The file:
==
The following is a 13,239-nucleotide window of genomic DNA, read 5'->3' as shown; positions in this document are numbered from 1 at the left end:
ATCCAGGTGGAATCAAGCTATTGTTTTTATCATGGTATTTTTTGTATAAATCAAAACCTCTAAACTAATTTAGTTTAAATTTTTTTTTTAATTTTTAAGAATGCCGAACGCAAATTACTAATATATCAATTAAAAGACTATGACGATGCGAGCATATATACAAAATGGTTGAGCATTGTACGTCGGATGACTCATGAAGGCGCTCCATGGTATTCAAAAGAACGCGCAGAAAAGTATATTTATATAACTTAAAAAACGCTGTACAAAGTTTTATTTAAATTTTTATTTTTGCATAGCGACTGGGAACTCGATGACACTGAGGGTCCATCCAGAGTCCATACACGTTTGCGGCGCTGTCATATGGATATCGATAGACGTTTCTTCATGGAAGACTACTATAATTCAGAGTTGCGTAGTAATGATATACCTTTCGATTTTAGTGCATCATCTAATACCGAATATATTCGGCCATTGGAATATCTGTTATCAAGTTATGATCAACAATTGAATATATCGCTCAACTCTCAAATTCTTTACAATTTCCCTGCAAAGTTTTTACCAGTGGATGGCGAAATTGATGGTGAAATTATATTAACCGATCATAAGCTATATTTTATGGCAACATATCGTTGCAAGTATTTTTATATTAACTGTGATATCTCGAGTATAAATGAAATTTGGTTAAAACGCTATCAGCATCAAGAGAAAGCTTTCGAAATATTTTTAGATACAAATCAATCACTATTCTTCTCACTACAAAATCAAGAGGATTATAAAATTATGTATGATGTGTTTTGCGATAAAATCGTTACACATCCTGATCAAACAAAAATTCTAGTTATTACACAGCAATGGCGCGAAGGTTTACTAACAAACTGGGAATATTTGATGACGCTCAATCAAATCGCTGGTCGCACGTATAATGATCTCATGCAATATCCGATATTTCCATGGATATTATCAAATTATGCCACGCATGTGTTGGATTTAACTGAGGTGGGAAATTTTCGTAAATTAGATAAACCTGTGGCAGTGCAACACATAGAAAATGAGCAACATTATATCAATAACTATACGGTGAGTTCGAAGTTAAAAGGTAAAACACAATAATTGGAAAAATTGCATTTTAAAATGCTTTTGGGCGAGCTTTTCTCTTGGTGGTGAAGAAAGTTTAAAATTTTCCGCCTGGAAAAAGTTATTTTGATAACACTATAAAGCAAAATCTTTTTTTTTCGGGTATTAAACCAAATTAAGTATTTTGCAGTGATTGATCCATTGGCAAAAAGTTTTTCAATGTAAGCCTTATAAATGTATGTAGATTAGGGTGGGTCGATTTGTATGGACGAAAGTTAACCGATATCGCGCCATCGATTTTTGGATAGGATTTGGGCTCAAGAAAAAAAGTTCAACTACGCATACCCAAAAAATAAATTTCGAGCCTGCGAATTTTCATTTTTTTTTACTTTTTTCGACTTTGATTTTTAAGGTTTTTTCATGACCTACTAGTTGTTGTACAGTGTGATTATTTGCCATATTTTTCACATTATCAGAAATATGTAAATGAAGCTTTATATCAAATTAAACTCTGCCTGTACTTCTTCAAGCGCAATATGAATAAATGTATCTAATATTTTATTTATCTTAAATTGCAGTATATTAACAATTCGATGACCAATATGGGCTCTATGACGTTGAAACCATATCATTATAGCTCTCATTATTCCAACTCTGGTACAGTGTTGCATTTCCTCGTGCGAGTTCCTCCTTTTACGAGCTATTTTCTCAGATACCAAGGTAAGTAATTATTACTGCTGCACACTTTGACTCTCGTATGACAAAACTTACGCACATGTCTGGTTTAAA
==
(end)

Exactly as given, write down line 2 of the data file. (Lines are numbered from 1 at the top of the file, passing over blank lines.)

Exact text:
ATCCAGGTGGAATCAAGCTATTGTTTTTATCATGGTATTTTTTGTATAAATCAAAACCTCTAAACTAATTTAGTTTAAATTTTTTTTTTAATTTTTAAGAATGCCGAACGCAAATTACTAATATATCAATTAAAAGACTATGACGATGCGAGCATATATACAAAATGGTTGAGCATTGTACGTCGGATGACTCATGAAGGCGCTCCATGGTATTCAAAAGAACGCGCAGAAAAGTATATTTATATAACTTAAAAAACGCTGTACAAAGTTTTATTTAAATTTTTATTTTTGCATAGCGACTGGGAACTCGATGACACTGAGGGTCCATCCAGAGTCCATACACGTTTGCGGCGCTGTCATATGGATATCGATAGACGTTTCTTCATGGAAGACTACTATAATTCAGAGTTGCGTAGTAATGATATACCTTTCGATTTTAGTGCATCATCTAATACCGAATATATTCGGCCATTGGAATATCTGTTATCAAGTTATGATCAACAATTGAATATATCGCTCAACTCTCAAATTCTTTACAATTTCCCTGCAAAGTTTTTACCAGTGGATGGCGAAATTGATGGTGAAATTATATTAACCGATCATAAGCTATATTTTATGGCAACATATCGTTGCAAGTATTTTTATATTAACTGTGATATCTCGAGTATAAATGAAATTTGGTTAAAACGCTATCAGCATCAAGAGAAAGCTTTCGAAATATTTTTAGATACAAATCAATCACTATTCTTCTCACTACAAAATCAAGAGGATTATAAAATTATGTATGATGTGTTTTGCGATAAAATCGTTACACATCCTGATCAAACAAAAATTCTAGTTATTACACAGCAATGGCGCGAAGGTTTACTAACAAACTGGGAATATTTGATGACGCTCAATCAAATCGCTGGTCGCACGTATAATGATCTCATGCAATATCCGATATTTCCATGGATATTATCAAATTATGCCACGCATGTGTTGGATTTAACTGAGGTGGGAAATTTTCGTAAATTAGATAAACCTGTGGCAGTGCAACACATAGAAAATGAGCAACATTATATCAATAACTATACGGTGAGTTCGAAGTTAAAAGGTAAAACACAATAATTGGAAAAATTGCATTTTAAAATGCTTTTGGGCGAGCTTTTCTCTTGGTGGTGAAGAAAGTTTAAAATTTTCCGCCTGGAAAAAGTTATTTTGATAACACTATAAAGCAAAATCTTTTTTTTTCGGGTATTAAACCAAATTAAGTATTTTGCAGTGATTGATCCATTGGCAAAAAGTTTTTCAATGTAAGCCTTATAAATGTATGTAGATTAGGGTGGGTCGATTTGTATGGACGAAAGTTAACCGATATCGCGCCATCGATTTTTGGATAGGATTTGGGCTCAAGAAAAAAAGTTCAACTACGCATACCCAAAAAATAAATTTCGAGCCTGCGAATTTTCATTTTTTTTTACTTTTTTCGACTTTGATTTTTAAGGTTTTTTCATGACCTACTAGTTGTTGTACAGTGTGATTATTTGCCATATTTTTCACATTATCAGAAATATGTAAATGAAGCTTTATATCAAATTAAACTCTGCCTGTACTTCTTCAAGCGCAATATGAATAAATGTATCTAATATTTTATTTATCTTAAATTGCAGTATATTAACAATTCGATGACCAATATGGGCTCTATGACGTTGAAACCATATCATTATAGCTCTCATTATTCCAACTCTGGTACAGTGTTGCATTTCCTCGTGCGAGTTCCTCCTTTTACGAGCTATTTTCTCAGATACCAAGGTAAGTAATTATTACTGCTGCACACTTTGACTCTCGTATGACAAAACTTACGCACATGTCTGGTTTAAA